Kaprow’s cohorts at Rutgers, including Robert Watts, George Brecht, Lucas Samaras, George Segal, Robert Whitman, and Geoffrey Hicks, likewise assumed this radical stance of embracing contemporary life in art, and it was into this atmosphere that Lichtenstein arrived with his Abstract Expressionist and post-painterly canvases when he joined the faculty in 1960. Lichtenstein’s new colleagues encouraged him to abandon the dominant styles to which he had adhered for the previous several years, and to remember that “art doesn’t have to look like art,” as Kaprow often stated. This encouragement grew stronger when Lichtenstein’s new colleagues discovered his painterly drawings of the iconic American cartoon characters Mickey Mouse and Donald Duck. They praised his use of conventional “low culture” for high art, and urged Lichtenstein to further push that notion.4 Consequently, Lichtenstein created the seminal Benday dot, comic-inspired paintings for which he is most known today.
Among these early forays into comic book imagery were numerous depictions of women. Though women would figure periodically throughout Lichtenstein’s career, their appearance as focused subject matter was notably prominent in this beginning phase, from 1961 to 1965. Many take the form of high-drama depictions of women in the throes of emotional angst—typically at the hands of men—from melodramatic scenes in comic books.5 Others, however, were modeled off the ever-present advertisements in magazines and other printed publications like the Yellow Book, a telephone directory that was consistently replete with small, illustrated ads for local businesses. Indeed, two of the four paintings shown to Ivan Karp in the above-mentioned meeting were of women: The Engagement Ring and Girl with Ball. It was these paintings of women that sparked Karp’s interest, specifically Girl with Ball, and prompted him to encourage Leo Castelli to represent Lichtenstein at his gallery.6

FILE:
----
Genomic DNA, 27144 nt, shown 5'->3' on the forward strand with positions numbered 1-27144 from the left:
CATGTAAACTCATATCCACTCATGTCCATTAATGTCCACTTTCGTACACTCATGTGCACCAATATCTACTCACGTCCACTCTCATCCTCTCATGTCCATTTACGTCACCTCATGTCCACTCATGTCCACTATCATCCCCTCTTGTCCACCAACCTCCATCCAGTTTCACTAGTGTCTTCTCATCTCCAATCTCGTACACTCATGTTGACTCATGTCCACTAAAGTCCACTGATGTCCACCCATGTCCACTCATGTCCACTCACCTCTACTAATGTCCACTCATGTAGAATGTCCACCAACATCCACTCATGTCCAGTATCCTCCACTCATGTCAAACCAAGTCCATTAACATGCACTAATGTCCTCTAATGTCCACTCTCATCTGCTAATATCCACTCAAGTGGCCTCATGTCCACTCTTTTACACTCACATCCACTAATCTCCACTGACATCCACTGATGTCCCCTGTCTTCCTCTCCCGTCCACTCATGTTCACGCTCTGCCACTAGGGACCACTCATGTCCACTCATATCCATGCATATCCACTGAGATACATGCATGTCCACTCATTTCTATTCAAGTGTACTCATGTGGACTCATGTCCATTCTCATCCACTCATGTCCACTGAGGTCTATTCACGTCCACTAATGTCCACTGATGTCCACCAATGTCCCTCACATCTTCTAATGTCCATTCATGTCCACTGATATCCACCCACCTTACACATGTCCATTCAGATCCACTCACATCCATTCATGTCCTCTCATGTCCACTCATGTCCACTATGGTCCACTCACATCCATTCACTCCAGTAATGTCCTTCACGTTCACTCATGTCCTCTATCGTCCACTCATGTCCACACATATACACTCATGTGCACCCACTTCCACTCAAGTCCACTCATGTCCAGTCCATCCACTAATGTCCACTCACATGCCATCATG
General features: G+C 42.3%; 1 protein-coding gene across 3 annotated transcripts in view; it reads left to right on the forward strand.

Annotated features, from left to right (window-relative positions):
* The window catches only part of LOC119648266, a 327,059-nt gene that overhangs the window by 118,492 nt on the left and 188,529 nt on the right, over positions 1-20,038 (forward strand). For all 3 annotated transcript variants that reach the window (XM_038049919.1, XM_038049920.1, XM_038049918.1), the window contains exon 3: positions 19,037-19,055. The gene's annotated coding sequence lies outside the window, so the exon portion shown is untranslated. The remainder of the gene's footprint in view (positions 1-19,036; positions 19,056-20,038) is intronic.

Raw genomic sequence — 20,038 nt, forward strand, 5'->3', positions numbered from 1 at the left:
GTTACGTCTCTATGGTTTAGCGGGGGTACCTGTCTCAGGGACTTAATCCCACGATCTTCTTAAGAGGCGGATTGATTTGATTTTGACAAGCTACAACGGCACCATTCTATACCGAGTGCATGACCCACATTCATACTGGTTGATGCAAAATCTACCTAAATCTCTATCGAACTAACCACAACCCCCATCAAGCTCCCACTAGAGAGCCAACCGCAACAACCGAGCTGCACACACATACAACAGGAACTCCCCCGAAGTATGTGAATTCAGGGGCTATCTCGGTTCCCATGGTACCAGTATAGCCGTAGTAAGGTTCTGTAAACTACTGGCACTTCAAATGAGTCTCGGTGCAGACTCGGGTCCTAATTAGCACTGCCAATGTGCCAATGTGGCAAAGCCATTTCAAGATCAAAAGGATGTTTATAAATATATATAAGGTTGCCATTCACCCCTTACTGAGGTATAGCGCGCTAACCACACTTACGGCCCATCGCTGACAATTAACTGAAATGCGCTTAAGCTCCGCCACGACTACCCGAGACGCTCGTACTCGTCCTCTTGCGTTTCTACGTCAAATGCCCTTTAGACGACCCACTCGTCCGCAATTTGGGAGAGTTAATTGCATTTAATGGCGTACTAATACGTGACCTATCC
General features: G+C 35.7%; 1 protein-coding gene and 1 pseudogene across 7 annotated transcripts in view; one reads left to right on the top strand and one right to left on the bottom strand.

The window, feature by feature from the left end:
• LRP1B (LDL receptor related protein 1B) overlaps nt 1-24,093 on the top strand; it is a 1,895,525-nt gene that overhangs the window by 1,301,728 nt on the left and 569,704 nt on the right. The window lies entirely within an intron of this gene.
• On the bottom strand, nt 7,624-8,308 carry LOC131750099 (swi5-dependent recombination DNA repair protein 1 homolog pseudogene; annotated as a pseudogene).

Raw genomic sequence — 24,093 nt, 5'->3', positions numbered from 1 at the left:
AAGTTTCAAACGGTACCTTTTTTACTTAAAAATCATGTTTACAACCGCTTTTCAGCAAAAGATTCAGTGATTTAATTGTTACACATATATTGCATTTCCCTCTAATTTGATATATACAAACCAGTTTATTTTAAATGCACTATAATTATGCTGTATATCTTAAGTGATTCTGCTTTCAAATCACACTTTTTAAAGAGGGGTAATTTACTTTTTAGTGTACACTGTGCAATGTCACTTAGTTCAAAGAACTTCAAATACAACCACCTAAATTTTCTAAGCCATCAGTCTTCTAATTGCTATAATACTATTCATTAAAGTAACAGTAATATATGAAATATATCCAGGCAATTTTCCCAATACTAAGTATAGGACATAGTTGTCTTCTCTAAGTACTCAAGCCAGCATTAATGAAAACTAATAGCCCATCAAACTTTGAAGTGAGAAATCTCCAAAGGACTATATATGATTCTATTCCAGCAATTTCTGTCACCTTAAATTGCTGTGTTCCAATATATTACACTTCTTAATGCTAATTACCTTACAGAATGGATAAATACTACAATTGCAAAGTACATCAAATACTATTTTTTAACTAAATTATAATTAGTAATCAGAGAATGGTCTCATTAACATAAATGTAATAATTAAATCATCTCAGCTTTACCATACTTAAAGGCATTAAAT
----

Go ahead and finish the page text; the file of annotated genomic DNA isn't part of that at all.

The women in Lichtenstein’s 1961–65 paintings are as anonymous as they are beautiful. The predominating palette in these works, of red, yellow, blue, green, and black, emphasizes their mass media sources, while also ensuring that the works maintain a strong compositional integrity—a quality further ensured by Lichtenstein’s method of using a rotating easel which allowed him to rotate his canvases to confirm that their compositions worked when positioned in all possible orientations.7 Girl with Ball, painted in yellow, blue, and red, with bold black lines, falls in this category of depictions of archetypal women; the figure was based on an advertisement for a resort in Pennsylvania’s Poconos Mountains. In the painting, however, Lichtenstein generalized the woman’s features, flattening whatever sex appeal she might have to match the commercialized aesthetic of the Benday dots in which she is represented.8